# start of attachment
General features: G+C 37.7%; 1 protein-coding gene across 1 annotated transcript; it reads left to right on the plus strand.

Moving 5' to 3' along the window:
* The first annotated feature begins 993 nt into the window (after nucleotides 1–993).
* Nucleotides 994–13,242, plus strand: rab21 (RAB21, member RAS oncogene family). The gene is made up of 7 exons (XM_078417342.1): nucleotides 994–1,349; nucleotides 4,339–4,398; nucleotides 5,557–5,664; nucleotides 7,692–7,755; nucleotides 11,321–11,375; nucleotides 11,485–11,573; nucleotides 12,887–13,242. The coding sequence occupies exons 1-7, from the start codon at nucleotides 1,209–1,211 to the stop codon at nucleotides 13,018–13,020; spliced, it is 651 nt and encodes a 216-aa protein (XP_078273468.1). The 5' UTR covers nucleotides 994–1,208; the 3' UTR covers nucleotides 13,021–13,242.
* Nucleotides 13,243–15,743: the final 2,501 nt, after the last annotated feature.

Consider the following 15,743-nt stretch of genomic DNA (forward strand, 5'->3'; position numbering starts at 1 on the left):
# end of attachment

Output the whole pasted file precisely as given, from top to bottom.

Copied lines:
General features: G+C 37.7%; 1 protein-coding gene across 1 annotated transcript; it reads left to right on the plus strand.

Moving 5' to 3' along the window:
* The first annotated feature begins 993 nt into the window (after nucleotides 1–993).
* Nucleotides 994–13,242, plus strand: rab21 (RAB21, member RAS oncogene family). The gene is made up of 7 exons (XM_078417342.1): nucleotides 994–1,349; nucleotides 4,339–4,398; nucleotides 5,557–5,664; nucleotides 7,692–7,755; nucleotides 11,321–11,375; nucleotides 11,485–11,573; nucleotides 12,887–13,242. The coding sequence occupies exons 1-7, from the start codon at nucleotides 1,209–1,211 to the stop codon at nucleotides 13,018–13,020; spliced, it is 651 nt and encodes a 216-aa protein (XP_078273468.1). The 5' UTR covers nucleotides 994–1,208; the 3' UTR covers nucleotides 13,021–13,242.
* Nucleotides 13,243–15,743: the final 2,501 nt, after the last annotated feature.

Consider the following 15,743-nt stretch of genomic DNA (forward strand, 5'->3'; position numbering starts at 1 on the left):